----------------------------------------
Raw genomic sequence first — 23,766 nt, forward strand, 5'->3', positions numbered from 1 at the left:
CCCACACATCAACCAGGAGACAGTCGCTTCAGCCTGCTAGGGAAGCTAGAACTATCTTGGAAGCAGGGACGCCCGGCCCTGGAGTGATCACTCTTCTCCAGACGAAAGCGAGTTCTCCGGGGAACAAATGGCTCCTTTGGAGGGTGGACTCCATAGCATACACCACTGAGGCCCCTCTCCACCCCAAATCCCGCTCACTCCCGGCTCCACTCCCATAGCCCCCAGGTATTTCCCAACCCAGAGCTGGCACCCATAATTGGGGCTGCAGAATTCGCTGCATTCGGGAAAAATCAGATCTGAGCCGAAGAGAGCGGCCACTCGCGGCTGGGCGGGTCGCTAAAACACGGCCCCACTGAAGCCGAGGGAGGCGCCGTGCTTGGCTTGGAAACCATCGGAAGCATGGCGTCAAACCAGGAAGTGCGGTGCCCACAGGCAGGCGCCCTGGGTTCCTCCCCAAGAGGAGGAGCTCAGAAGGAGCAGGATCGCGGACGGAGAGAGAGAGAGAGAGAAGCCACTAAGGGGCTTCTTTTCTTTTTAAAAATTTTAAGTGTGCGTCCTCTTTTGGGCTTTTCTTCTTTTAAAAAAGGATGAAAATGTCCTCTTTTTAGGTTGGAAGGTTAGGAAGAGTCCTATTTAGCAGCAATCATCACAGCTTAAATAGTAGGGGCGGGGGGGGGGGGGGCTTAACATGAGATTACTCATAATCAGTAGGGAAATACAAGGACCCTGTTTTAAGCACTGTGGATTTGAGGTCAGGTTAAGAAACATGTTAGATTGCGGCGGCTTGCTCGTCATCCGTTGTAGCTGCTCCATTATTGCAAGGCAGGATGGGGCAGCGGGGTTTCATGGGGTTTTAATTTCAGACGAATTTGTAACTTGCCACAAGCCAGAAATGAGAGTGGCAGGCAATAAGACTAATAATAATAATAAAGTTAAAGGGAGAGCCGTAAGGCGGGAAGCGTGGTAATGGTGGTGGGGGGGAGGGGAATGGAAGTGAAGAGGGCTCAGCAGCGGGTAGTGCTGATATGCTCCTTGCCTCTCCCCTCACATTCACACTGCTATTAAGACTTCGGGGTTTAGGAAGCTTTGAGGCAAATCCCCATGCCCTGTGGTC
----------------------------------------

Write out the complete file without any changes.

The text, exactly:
Raw genomic sequence first — 23,766 nt, forward strand, 5'->3', positions numbered from 1 at the left:
CCCACACATCAACCAGGAGACAGTCGCTTCAGCCTGCTAGGGAAGCTAGAACTATCTTGGAAGCAGGGACGCCCGGCCCTGGAGTGATCACTCTTCTCCAGACGAAAGCGAGTTCTCCGGGGAACAAATGGCTCCTTTGGAGGGTGGACTCCATAGCATACACCACTGAGGCCCCTCTCCACCCCAAATCCCGCTCACTCCCGGCTCCACTCCCATAGCCCCCAGGTATTTCCCAACCCAGAGCTGGCACCCATAATTGGGGCTGCAGAATTCGCTGCATTCGGGAAAAATCAGATCTGAGCCGAAGAGAGCGGCCACTCGCGGCTGGGCGGGTCGCTAAAACACGGCCCCACTGAAGCCGAGGGAGGCGCCGTGCTTGGCTTGGAAACCATCGGAAGCATGGCGTCAAACCAGGAAGTGCGGTGCCCACAGGCAGGCGCCCTGGGTTCCTCCCCAAGAGGAGGAGCTCAGAAGGAGCAGGATCGCGGACGGAGAGAGAGAGAGAGAGAAGCCACTAAGGGGCTTCTTTTCTTTTTAAAAATTTTAAGTGTGCGTCCTCTTTTGGGCTTTTCTTCTTTTAAAAAAGGATGAAAATGTCCTCTTTTTAGGTTGGAAGGTTAGGAAGAGTCCTATTTAGCAGCAATCATCACAGCTTAAATAGTAGGGGCGGGGGGGGGGGGGGCTTAACATGAGATTACTCATAATCAGTAGGGAAATACAAGGACCCTGTTTTAAGCACTGTGGATTTGAGGTCAGGTTAAGAAACATGTTAGATTGCGGCGGCTTGCTCGTCATCCGTTGTAGCTGCTCCATTATTGCAAGGCAGGATGGGGCAGCGGGGTTTCATGGGGTTTTAATTTCAGACGAATTTGTAACTTGCCACAAGCCAGAAATGAGAGTGGCAGGCAATAAGACTAATAATAATAATAAAGTTAAAGGGAGAGCCGTAAGGCGGGAAGCGTGGTAATGGTGGTGGGGGGGAGGGGAATGGAAGTGAAGAGGGCTCAGCAGCGGGTAGTGCTGATATGCTCCTTGCCTCTCCCCTCACATTCACACTGCTATTAAGACTTCGGGGTTTAGGAAGCTTTGAGGCAAATCCCCATGCCCTGTGGTC